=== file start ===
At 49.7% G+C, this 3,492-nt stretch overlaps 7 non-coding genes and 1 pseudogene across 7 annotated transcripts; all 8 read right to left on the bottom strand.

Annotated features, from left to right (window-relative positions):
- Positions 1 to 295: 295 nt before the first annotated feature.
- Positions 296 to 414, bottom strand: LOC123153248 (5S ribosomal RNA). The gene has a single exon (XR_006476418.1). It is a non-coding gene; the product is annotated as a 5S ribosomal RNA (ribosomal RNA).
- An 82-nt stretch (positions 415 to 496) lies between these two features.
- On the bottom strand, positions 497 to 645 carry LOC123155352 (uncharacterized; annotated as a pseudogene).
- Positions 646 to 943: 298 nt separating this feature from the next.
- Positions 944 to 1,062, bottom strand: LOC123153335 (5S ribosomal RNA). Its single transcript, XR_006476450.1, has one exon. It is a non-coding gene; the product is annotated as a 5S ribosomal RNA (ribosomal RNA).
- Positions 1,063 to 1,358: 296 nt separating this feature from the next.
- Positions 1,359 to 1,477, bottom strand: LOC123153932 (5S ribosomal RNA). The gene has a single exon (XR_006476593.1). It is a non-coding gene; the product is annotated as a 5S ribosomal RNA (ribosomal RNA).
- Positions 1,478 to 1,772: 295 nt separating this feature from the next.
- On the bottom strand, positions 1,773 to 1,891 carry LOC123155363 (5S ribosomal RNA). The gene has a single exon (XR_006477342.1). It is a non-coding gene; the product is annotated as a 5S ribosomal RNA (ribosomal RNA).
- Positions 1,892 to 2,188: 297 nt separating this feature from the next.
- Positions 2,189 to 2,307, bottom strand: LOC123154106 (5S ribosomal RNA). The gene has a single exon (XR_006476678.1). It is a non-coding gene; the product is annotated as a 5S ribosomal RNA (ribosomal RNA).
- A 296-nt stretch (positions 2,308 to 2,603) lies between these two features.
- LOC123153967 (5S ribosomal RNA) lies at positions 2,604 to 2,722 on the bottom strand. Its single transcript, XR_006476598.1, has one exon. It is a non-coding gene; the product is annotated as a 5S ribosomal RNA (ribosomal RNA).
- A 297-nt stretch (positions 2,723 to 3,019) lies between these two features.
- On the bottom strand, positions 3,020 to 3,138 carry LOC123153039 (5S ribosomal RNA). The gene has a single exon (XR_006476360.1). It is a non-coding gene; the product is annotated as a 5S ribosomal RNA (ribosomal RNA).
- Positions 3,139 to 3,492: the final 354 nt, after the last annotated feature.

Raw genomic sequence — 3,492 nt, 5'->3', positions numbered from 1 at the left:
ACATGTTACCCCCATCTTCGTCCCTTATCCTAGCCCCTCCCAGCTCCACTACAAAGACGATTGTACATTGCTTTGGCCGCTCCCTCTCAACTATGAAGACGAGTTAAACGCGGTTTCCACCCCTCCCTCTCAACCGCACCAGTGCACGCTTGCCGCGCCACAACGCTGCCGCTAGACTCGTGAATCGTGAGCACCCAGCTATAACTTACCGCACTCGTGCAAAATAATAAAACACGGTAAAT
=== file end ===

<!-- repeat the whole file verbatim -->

At 49.7% G+C, this 3,492-nt stretch overlaps 7 non-coding genes and 1 pseudogene across 7 annotated transcripts; all 8 read right to left on the bottom strand.

Annotated features, from left to right (window-relative positions):
- Positions 1 to 295: 295 nt before the first annotated feature.
- Positions 296 to 414, bottom strand: LOC123153248 (5S ribosomal RNA). The gene has a single exon (XR_006476418.1). It is a non-coding gene; the product is annotated as a 5S ribosomal RNA (ribosomal RNA).
- An 82-nt stretch (positions 415 to 496) lies between these two features.
- On the bottom strand, positions 497 to 645 carry LOC123155352 (uncharacterized; annotated as a pseudogene).
- Positions 646 to 943: 298 nt separating this feature from the next.
- Positions 944 to 1,062, bottom strand: LOC123153335 (5S ribosomal RNA). Its single transcript, XR_006476450.1, has one exon. It is a non-coding gene; the product is annotated as a 5S ribosomal RNA (ribosomal RNA).
- Positions 1,063 to 1,358: 296 nt separating this feature from the next.
- Positions 1,359 to 1,477, bottom strand: LOC123153932 (5S ribosomal RNA). The gene has a single exon (XR_006476593.1). It is a non-coding gene; the product is annotated as a 5S ribosomal RNA (ribosomal RNA).
- Positions 1,478 to 1,772: 295 nt separating this feature from the next.
- On the bottom strand, positions 1,773 to 1,891 carry LOC123155363 (5S ribosomal RNA). The gene has a single exon (XR_006477342.1). It is a non-coding gene; the product is annotated as a 5S ribosomal RNA (ribosomal RNA).
- Positions 1,892 to 2,188: 297 nt separating this feature from the next.
- Positions 2,189 to 2,307, bottom strand: LOC123154106 (5S ribosomal RNA). The gene has a single exon (XR_006476678.1). It is a non-coding gene; the product is annotated as a 5S ribosomal RNA (ribosomal RNA).
- A 296-nt stretch (positions 2,308 to 2,603) lies between these two features.
- LOC123153967 (5S ribosomal RNA) lies at positions 2,604 to 2,722 on the bottom strand. Its single transcript, XR_006476598.1, has one exon. It is a non-coding gene; the product is annotated as a 5S ribosomal RNA (ribosomal RNA).
- A 297-nt stretch (positions 2,723 to 3,019) lies between these two features.
- On the bottom strand, positions 3,020 to 3,138 carry LOC123153039 (5S ribosomal RNA). The gene has a single exon (XR_006476360.1). It is a non-coding gene; the product is annotated as a 5S ribosomal RNA (ribosomal RNA).
- Positions 3,139 to 3,492: the final 354 nt, after the last annotated feature.

Raw genomic sequence — 3,492 nt, 5'->3', positions numbered from 1 at the left:
ACATGTTACCCCCATCTTCGTCCCTTATCCTAGCCCCTCCCAGCTCCACTACAAAGACGATTGTACATTGCTTTGGCCGCTCCCTCTCAACTATGAAGACGAGTTAAACGCGGTTTCCACCCCTCCCTCTCAACCGCACCAGTGCACGCTTGCCGCGCCACAACGCTGCCGCTAGACTCGTGAATCGTGAGCACCCAGCTATAACTTACCGCACTCGTGCAAAATAATAAAACACGGTAAAT